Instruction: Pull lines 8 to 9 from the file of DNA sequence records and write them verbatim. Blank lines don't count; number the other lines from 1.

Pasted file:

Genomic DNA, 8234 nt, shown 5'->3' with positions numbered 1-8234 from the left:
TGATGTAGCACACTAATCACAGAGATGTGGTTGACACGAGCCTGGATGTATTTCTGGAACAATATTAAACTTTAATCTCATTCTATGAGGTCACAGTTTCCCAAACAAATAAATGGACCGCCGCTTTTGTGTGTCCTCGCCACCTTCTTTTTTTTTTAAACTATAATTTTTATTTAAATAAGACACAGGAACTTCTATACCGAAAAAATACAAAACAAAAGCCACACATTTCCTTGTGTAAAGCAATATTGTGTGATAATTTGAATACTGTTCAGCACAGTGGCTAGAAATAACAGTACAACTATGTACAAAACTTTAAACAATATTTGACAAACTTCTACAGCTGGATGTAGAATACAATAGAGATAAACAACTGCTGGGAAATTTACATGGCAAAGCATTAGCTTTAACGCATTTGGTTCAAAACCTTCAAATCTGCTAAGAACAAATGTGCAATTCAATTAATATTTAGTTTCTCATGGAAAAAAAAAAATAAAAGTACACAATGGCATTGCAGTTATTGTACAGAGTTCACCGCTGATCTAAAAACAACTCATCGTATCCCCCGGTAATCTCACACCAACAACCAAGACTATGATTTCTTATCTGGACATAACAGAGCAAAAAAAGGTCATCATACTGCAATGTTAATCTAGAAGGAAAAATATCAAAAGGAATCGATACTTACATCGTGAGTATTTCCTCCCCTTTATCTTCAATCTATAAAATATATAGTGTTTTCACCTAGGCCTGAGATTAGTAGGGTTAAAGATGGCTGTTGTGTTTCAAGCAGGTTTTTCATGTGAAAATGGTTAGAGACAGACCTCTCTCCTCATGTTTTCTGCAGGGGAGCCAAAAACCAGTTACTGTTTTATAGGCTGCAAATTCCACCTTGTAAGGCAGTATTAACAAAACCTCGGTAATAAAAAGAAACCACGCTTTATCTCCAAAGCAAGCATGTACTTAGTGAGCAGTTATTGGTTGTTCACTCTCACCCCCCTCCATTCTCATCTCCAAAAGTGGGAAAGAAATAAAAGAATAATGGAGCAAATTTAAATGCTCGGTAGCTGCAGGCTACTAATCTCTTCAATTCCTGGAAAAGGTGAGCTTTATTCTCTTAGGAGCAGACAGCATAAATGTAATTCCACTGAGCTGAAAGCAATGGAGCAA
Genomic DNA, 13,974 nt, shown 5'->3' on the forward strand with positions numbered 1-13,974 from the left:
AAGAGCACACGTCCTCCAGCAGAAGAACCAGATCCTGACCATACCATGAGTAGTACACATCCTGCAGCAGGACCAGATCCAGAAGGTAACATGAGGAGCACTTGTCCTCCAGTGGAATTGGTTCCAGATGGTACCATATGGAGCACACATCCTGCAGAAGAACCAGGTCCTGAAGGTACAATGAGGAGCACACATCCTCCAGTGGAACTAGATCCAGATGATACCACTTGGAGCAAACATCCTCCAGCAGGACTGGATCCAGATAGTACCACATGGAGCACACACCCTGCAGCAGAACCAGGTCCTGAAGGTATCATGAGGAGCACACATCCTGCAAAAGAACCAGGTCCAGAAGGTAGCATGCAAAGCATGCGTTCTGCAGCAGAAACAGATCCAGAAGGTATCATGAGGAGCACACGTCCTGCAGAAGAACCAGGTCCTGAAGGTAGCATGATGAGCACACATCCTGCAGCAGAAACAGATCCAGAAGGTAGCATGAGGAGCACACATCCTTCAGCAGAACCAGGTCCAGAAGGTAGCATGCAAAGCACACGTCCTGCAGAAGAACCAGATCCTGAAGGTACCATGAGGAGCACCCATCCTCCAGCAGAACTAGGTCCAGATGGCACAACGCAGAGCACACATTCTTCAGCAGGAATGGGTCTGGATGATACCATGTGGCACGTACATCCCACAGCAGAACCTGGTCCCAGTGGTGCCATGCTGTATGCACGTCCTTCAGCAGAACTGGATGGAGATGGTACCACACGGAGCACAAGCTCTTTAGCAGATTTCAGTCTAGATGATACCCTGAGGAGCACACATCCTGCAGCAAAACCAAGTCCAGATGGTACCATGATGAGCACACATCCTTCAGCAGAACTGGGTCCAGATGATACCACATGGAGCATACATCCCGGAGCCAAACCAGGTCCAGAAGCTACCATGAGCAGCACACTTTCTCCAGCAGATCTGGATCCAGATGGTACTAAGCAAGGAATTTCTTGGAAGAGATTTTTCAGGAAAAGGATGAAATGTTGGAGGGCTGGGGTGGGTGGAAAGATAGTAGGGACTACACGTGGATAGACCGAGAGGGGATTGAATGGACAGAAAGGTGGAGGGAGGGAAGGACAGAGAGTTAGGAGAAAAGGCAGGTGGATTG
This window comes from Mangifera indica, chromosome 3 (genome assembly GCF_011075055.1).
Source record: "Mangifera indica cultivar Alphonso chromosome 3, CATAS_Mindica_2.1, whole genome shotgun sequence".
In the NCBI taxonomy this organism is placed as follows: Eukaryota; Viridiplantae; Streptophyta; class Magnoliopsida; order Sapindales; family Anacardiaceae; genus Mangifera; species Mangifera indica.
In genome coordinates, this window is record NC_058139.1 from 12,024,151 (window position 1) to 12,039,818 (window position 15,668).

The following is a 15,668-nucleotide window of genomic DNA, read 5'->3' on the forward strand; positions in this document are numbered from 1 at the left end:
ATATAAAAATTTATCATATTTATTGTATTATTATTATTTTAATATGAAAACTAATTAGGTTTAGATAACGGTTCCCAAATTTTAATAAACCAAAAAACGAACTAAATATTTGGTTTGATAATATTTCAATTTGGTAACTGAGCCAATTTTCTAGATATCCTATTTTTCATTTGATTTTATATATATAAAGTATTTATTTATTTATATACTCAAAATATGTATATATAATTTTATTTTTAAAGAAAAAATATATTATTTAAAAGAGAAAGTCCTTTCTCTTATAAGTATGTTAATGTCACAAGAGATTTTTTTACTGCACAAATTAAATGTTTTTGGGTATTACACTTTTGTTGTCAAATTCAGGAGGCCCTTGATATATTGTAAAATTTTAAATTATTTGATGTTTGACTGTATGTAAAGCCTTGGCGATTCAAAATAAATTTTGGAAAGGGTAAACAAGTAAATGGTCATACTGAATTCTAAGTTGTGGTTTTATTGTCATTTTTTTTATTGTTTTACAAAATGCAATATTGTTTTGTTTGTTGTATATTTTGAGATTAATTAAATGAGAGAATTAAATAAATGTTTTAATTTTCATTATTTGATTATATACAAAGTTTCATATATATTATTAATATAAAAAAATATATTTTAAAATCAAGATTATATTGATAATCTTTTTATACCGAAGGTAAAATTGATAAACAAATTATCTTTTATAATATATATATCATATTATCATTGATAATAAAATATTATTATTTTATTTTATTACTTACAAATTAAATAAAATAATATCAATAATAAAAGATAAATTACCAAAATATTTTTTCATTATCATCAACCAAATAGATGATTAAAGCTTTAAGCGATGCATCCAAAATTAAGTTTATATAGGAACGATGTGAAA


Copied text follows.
In genome coordinates, this window is record NC_058139.1 from 12,024,151 (window position 1) to 12,039,818 (window position 15,668).

The following is a 15,668-nucleotide window of genomic DNA, read 5'->3' on the forward strand; positions in this document are numbered from 1 at the left end: